Wednesday night, June 23, ’94. One of my worst nights as a Knicks fan. That night, the dream of a NBA title for my favorite team died, and it died hard. Losing 90-84 to Hakeem Olajuwon and my uncles’ Houston Rockets, I was depressed for more than a week afterwards. It was a horrible series to watch from an offensive basketball perspective. Too many missed shots, blocked shots, 24-second shot-clock violations, airballs and other misadventures on both sides and for both teams. I had no voice by the time it was all over, having dedicated the previous six weeks to every possession and every game. Watching Patrick Ewing, Charles Oakley, John Starks and the rest of the gang of free-agent veterans and rookies take the Knicks to a partially-blocked three-point shot away from a championship. Such bittersweet times!

Technically, the Knicks have won two championships in my lifetime, one in ’70 and the other in ’73. I vaguely remember the second one, as it happened when I was three and a half years old. The first one, I was still learning how to crawl when Willis Reed limped onto the court at Madison Square Garden in May of ’70 against the Lakers of West and Chamberlain. They barely count in my mind. For the Knicks I truly remember are the ones of declining talent in the ’70s, followed by moments of hope with Micheal Ray Richardson and Bernard King in the ’80s, and then of Ewing and Marc Jackson in the late-80s. Knicks that varied from God-awful to pretty good.

They just weren’t good enough to be tragic, at least not until the Pat Riley years. Losing a close series against the Bulls in the second round in ’92, after giving MJ and Pippen all they could handle for six and a half games. Taking their feet off the necks of the Bulls in ’93, after being up 2-0 in the Eastern Conference finals. Especially with fellow Pitt Alum Charles Smith blowing a game-winning layup in the closing seconds of Game 5. It might as well have been me out there against Horace Grant and company.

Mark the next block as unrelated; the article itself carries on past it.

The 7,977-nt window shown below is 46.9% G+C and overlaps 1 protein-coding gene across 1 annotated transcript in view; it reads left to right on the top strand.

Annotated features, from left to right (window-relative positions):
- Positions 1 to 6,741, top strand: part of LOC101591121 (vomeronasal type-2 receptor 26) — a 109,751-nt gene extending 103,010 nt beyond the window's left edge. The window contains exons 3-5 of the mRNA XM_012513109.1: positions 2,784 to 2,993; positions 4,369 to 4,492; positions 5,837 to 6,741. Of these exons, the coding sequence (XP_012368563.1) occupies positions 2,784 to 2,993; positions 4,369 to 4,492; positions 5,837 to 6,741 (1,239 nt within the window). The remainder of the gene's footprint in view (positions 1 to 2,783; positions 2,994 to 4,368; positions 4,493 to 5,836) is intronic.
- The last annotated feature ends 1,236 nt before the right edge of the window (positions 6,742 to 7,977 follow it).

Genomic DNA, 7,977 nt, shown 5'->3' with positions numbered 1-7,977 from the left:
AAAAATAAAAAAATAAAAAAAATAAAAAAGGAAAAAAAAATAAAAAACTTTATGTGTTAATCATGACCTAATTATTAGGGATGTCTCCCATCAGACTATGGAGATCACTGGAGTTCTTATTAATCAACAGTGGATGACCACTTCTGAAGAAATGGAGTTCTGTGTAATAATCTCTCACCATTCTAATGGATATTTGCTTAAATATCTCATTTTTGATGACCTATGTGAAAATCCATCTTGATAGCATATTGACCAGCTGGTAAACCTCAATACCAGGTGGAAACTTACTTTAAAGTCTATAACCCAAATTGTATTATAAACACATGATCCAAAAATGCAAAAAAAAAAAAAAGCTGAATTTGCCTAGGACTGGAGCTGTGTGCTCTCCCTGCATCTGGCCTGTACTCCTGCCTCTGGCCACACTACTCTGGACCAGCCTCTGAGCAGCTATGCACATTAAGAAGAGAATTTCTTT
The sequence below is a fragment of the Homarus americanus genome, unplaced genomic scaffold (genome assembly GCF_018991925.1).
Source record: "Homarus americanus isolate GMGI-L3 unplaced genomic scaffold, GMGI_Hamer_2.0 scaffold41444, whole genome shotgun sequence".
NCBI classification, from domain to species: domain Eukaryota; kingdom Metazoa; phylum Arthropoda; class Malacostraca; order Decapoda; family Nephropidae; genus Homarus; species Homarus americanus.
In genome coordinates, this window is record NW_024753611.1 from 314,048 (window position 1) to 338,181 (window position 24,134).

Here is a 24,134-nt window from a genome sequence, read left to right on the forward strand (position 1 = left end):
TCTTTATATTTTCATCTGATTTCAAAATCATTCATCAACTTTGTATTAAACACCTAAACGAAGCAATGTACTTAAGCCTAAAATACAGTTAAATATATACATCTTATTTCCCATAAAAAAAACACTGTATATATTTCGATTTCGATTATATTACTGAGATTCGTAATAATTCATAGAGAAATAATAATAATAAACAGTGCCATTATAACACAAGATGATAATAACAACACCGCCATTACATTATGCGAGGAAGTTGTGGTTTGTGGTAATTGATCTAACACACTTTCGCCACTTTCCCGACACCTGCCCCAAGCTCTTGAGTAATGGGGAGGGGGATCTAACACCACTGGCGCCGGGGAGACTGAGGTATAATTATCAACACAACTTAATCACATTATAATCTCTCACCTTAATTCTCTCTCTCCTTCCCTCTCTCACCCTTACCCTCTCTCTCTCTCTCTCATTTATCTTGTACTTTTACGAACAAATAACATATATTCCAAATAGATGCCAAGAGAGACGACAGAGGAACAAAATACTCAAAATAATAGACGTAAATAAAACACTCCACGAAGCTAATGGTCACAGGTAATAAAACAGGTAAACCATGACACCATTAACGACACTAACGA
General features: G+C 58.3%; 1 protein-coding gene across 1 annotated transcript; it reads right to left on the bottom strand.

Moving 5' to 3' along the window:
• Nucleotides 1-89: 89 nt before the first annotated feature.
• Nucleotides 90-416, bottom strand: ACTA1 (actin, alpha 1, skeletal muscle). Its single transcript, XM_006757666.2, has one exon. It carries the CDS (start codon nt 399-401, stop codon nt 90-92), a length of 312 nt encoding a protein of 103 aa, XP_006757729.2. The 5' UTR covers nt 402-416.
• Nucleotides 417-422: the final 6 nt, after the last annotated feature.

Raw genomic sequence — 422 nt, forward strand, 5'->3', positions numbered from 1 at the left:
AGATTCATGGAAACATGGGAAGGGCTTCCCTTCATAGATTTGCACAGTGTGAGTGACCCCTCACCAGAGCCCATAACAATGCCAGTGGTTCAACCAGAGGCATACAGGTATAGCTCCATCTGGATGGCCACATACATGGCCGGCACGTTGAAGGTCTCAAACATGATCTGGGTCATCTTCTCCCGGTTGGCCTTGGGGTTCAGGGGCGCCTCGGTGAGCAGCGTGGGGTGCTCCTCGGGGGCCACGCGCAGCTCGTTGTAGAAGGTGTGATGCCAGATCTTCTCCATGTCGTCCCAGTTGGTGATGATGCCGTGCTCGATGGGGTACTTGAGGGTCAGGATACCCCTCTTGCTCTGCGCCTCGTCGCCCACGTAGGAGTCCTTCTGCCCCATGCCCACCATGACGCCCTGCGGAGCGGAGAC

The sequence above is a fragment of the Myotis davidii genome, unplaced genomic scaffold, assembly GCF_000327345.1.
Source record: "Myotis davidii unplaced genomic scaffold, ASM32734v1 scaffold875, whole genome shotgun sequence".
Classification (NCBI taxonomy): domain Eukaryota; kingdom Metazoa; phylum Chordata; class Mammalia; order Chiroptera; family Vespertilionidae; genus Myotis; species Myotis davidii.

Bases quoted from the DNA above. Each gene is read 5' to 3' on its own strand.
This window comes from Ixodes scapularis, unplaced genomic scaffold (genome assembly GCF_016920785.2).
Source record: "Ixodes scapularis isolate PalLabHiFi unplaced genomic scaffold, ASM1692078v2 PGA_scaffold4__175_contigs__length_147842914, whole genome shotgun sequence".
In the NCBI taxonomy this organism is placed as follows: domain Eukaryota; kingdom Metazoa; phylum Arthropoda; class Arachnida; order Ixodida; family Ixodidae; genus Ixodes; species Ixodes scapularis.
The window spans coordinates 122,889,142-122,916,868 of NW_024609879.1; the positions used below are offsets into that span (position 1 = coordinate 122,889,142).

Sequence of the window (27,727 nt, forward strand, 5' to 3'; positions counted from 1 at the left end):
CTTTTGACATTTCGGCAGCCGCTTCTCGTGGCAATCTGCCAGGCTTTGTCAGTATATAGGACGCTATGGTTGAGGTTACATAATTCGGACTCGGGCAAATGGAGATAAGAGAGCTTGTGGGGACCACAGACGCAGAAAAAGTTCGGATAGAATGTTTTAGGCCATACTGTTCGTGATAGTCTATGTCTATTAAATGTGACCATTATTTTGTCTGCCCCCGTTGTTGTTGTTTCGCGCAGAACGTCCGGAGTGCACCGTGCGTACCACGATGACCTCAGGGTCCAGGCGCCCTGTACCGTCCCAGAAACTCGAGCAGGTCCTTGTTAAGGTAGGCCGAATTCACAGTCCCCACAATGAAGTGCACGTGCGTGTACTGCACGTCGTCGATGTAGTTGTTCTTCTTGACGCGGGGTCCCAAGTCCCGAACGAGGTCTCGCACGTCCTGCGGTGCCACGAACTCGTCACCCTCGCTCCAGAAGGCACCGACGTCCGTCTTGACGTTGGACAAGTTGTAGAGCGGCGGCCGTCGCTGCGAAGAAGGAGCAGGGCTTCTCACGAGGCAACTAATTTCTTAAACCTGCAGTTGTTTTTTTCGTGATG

Then came Games 6 and 7 in Houston in ’94. It was horrible and heartbreaking. With Olajuwon draped all over Ewing and with mediocre guard play from Derek Harper and Hubert Davis, John Starks became the go-to-guy for Ewing. Starks really did have a great Game 6. He shot 5-for-8 from three before his dreaded last-second shot, was the leading Knicks scorer with 27 points (including 16 in the fourth quarter), and really was the only reason the Knicks had a chance to win. The problem was, he didn’t necessarily need to launch a three to win that game. A two or a pass inside to Oakley or Ewing would likely have tied the game and sent it into overtime, especially with Olajuwon playing Starks straight up. On the other hand, thinking about it as a shooter, as streaky as Starks was back then, the shot probably would’ve gone in if Hakeem hadn’t partially blocked it.

But instead of following it up with a good performance in Game 7, Starks had one of the worst shooting slumps of his career, going 2-for-18, including 0-for-11 in three-point attempts. That included at least three airballs by my own count. It was like the team had eaten some form of poison before the game, that’s how awful they played. Starks, though, played worse than anyone, taking ill-advised shots and ignoring Riley’s frowns and screams.

It wasn’t so much that he didn’t perform well under pressure. It was more the fact that Starks refused to pass out of double-teams or throw the ball inside or across court to a teammate with a wide-open shot at the hoop. Starks needed help, and refused to seek it or to anticipate it. He tried to take over a sloppy offensive series singlehandedly. As a result, Ewing faced more pressure, and the game — even as close as it was at 90-84 — was a constant uphill battle for my Knicks.

I was pissed to the point of tears when that game ended fifteen years ago. I’ve long since forgiven Starks for his performance. Those kinds of things can happen to the best of us. Still, there’s an important lesson to learn about teamwork and help from Games 6 and 7 of the ’94 NBA Finals. Sometimes it’s up to you to knock down a shot, and sometimes, you give it up to a wide-open teammate so that we can all win, in basketball and in life.